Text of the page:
5 People You Should Probably Know About
We’ve all hear of Einstein, Edison, and Erasmus, but who are the unsung heroes that have changed the world? Every day there are individuals that are pioneering the future of their relative industries, and it is time we gave them some credit.
When we think of prolific inventors Da Vinci and Edison are two names that quickly come to mind. However, there is one man who has surpassed both of them and he is still alive today. His name is Kia Silverbrook and he currently holds approximately 5,000 patents and patent applications across the world.
Although he didn’t invent the light bulb or the helicopter, he has invented many useful devices that are revolutionising an array of industries. For example, he has made numerous inventions in the fields of digital printing, medical diagnosis, solar power, 3D printing, robotics, cryptography, semiconductor fabrication, and much more. All this work has played a crucial role in the technological revolution we have experienced in the last 50 years.
Known as ‘The White Mouse’, Nancy Wake was a secret agent who operated throughout the duration of WWII and was one of the Allies’ most decorated servicewomen (which included receiving the American Medal of Freedom). She’s also a badass - she reportedly killed a man with her bare hands to prevent raising the alarm and getting caught. Her reputation for running rings around the Gestapo resulted in her topping the Gestapo’s most wanted list.
Furthermore, she successfully transported over a thousand escaped prisoners of war from France to Spain, led 7000 troops in Guerrilla warfare, rode 71 hours straight to deliver wireless codes, and put men to shame due to her “very good and fast shot”.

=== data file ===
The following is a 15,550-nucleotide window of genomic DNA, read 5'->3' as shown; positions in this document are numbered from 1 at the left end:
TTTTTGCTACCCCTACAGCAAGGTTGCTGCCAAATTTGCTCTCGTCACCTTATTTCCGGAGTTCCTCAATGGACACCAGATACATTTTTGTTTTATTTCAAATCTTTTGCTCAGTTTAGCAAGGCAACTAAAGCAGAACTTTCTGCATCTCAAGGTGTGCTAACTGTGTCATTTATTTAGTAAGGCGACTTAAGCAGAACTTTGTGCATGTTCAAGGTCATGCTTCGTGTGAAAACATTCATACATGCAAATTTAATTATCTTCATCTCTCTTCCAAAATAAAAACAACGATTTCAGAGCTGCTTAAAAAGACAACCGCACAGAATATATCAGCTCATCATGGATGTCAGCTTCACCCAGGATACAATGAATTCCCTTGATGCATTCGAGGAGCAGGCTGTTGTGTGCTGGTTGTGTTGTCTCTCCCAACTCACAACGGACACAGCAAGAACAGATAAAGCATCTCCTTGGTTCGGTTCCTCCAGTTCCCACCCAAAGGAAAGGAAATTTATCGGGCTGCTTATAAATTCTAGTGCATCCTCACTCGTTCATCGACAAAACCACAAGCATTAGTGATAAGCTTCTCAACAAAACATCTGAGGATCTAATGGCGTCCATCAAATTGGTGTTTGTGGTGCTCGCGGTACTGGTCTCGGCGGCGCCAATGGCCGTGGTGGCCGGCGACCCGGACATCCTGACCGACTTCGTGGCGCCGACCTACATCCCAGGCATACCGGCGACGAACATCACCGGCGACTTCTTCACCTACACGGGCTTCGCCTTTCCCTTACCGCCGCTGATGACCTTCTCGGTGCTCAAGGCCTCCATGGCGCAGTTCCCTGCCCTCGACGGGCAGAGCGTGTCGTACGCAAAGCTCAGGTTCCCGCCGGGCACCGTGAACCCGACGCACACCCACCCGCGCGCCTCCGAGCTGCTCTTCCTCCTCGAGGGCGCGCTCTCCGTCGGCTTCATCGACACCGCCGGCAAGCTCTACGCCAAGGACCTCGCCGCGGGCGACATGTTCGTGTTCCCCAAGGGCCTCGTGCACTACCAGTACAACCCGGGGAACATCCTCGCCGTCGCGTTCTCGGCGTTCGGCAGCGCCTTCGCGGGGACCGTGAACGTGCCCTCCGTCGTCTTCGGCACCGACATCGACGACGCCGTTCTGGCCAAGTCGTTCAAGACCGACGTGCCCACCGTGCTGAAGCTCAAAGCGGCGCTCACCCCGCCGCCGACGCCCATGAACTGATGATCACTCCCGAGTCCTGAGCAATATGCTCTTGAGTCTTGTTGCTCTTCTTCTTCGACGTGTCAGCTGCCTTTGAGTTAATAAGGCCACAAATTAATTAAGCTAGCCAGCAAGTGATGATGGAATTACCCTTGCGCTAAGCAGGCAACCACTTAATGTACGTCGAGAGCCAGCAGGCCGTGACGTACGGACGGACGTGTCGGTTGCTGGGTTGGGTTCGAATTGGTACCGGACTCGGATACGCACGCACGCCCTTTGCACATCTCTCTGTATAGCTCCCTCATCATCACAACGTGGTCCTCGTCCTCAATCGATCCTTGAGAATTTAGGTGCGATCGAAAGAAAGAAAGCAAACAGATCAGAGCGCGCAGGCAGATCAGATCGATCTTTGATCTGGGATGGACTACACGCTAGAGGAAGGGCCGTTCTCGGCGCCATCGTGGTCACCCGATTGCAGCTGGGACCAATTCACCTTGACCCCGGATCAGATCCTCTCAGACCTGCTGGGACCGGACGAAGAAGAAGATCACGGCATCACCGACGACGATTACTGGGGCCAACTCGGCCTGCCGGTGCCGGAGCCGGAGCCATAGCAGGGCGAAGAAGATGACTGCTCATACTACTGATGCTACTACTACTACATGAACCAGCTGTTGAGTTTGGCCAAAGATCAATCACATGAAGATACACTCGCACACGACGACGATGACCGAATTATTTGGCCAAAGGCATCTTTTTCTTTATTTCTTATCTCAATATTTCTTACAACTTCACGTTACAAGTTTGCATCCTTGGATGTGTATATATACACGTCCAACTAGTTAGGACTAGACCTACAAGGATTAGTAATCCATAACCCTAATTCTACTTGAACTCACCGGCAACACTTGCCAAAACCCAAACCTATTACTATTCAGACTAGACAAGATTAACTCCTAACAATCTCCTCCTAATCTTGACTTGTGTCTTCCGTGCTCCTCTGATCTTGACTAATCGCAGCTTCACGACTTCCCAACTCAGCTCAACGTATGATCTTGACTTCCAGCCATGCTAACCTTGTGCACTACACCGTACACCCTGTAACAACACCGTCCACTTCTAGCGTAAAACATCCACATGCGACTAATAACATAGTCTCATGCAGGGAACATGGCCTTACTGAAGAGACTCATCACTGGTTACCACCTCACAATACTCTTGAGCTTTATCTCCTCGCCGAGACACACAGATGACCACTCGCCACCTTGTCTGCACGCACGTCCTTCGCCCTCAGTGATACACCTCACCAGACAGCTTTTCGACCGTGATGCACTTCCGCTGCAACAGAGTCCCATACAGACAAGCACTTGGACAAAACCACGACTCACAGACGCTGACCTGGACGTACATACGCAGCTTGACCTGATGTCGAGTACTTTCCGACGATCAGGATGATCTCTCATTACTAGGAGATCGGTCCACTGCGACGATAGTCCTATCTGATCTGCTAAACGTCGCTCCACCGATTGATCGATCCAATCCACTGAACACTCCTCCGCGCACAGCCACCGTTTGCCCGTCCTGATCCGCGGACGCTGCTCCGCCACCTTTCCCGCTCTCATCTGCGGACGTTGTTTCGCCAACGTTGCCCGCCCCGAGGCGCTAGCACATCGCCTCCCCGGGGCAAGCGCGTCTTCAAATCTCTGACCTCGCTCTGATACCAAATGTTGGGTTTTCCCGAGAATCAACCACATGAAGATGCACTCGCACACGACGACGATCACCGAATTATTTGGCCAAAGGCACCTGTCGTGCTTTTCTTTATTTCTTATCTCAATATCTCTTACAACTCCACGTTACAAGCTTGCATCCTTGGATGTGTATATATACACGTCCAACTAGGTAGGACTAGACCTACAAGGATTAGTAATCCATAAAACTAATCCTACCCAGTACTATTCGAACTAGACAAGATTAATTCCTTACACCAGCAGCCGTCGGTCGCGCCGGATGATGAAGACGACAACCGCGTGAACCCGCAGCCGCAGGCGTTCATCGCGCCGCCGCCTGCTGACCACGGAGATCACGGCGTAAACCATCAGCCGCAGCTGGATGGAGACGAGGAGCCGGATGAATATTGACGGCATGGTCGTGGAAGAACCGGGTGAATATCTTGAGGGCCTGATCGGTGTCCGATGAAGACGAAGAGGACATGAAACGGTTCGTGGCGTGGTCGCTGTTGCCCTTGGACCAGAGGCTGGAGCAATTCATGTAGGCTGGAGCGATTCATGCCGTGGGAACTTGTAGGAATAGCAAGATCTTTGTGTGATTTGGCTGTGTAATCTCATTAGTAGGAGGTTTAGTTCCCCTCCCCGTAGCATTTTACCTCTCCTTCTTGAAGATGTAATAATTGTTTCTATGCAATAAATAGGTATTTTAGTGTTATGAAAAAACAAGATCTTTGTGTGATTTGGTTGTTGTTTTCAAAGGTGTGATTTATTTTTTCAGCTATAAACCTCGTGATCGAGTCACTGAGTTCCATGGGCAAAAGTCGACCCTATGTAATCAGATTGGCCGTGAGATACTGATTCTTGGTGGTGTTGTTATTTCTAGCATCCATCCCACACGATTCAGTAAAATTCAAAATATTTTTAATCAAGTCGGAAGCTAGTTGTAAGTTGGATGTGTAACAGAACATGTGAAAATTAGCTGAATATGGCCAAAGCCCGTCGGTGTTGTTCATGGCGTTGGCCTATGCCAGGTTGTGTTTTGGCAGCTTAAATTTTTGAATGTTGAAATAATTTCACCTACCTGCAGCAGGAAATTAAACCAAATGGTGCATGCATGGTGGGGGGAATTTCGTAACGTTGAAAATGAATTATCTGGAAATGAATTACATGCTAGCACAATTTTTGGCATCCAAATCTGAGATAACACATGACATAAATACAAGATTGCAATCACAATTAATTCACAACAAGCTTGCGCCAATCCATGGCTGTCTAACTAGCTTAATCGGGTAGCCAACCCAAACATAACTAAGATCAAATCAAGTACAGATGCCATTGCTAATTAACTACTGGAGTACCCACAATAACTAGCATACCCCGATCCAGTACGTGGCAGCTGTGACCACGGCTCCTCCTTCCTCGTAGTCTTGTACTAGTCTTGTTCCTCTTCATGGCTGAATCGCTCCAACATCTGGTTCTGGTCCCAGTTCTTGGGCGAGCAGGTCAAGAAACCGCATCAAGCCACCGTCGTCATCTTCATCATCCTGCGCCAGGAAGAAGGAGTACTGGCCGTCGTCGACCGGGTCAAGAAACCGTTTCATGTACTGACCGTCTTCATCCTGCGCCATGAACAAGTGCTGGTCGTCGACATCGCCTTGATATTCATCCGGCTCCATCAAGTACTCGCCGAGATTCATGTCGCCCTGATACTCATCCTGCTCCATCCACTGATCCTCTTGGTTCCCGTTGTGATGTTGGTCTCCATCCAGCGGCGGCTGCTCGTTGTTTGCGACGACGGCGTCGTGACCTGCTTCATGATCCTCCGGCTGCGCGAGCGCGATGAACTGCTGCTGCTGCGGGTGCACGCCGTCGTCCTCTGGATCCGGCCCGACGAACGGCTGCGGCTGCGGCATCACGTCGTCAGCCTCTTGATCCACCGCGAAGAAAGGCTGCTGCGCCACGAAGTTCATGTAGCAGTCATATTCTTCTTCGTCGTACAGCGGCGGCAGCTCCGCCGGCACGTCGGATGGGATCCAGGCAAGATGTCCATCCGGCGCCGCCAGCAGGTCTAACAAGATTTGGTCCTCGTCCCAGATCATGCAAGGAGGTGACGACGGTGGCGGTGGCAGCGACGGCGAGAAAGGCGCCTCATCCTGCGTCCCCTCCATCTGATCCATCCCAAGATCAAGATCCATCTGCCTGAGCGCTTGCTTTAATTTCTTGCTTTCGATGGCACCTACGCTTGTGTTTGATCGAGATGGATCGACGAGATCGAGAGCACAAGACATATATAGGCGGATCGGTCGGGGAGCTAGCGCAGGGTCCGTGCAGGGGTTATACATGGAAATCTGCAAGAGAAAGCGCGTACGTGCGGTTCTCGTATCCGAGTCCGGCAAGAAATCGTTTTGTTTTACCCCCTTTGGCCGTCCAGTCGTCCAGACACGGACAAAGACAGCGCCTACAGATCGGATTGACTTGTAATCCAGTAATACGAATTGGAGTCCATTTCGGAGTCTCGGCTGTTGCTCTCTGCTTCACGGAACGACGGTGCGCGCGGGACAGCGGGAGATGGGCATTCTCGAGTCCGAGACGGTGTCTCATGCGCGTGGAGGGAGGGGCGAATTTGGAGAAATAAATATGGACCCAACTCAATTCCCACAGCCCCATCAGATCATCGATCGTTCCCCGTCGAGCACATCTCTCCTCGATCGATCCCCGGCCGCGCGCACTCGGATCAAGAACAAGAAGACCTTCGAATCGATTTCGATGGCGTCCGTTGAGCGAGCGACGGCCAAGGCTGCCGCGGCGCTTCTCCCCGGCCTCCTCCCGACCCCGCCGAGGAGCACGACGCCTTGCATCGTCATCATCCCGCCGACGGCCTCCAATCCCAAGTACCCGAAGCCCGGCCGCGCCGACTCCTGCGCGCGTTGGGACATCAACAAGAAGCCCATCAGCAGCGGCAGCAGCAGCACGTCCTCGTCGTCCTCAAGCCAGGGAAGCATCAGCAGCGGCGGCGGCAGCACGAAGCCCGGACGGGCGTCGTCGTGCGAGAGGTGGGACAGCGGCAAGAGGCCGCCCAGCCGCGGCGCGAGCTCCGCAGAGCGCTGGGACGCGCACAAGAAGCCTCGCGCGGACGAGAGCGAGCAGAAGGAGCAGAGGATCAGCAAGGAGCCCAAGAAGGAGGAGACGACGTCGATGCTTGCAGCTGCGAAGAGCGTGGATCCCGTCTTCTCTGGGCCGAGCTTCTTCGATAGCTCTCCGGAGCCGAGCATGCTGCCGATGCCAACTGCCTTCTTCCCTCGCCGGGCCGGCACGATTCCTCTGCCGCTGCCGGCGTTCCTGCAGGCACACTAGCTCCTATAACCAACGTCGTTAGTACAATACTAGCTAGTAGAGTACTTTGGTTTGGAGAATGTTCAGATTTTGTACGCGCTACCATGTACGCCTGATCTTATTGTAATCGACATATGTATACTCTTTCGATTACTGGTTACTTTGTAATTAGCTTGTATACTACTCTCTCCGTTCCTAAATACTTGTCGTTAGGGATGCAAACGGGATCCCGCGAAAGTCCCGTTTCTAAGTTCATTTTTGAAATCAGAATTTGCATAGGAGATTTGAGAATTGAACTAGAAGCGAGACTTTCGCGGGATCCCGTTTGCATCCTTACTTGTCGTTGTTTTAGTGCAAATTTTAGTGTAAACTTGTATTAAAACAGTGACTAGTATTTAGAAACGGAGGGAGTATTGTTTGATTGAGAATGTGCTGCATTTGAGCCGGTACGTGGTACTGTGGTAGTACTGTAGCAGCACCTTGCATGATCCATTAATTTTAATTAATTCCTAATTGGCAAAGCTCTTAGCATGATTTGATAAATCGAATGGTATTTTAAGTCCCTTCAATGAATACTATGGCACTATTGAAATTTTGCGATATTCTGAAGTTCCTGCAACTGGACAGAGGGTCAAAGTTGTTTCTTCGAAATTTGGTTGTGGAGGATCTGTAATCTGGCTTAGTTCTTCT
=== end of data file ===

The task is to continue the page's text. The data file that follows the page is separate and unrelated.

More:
A Greek mathematician, poet, astronomer, geographer, and music theorist; there was little this man could not do. This man loved learning so much he became the chief librarian at the Library of Alexandria, which contained a good chunk of the world’s knowledge before it was destroyed in 48BC.
If you enjoy geography you can thank him as he invented and named the disciplined. His love of geography led him to calculate a number of unbelievable things, especially given the time he was alive. Namely, he calculated the tilt of earth’s axis to within one degree and the distance between earth and the sun with remarkable accuracy. However, perhaps his most astonishing computation was when he very accurately determined the circumference of the Earth without leaving his country.
How? Well, he noticed a shadow at one place at a particular time left no shadow but there was a shadow at the same time in a neighbouring town. He then measured the shadow’s angle in the first town, hired a slave to walk the distance to the other town, multiplied the distance by how many times the angle goes into 360 degrees and got his answer of 396,900km. We now know the circumference of the earth is 400, 075km.
Although the most famous female pilot of the early 20th century is often said to be Amelia Earhart, however, Amy Johnson’s success as a pilot very nearly surpasses her. Not only did she set a number of flying records, including becoming the first woman to fly solo from England to Australia in 1940, but she was breaking records before Earhart had even began to fly. She later became the first pilot to fly from London to Moscow in one day.
The reason for her relative obscurity in relation to Earhart was funding. If Johnson had received the funding Earhart had – who received public support and funding due to her marriage to publishing tycoon George Putnam – there is little doubt she would have beaten her across the Atlantic and Pacific.
Have you ever had surgery and lived? (Well obviously if you’ve had surgery and can read this there is a good chance you are alive.) Joseph Lister is the man you need to thank. He discovered some revolutionary tricks for keeping patients alive and pioneered antiseptic surgery. The reason why doctors clean their hands, change their clothes, sterilise surgical equipment and clean wounds is almost entirely because of his work. Lister used Louis Pasteur’s ideas in microbiology to forward the idea that carbolic acid could be used as a surgical antiseptic; a discovery that led him to be known as the ‘father of modern surgery’.
Today, sadly, his name is almost forgotten.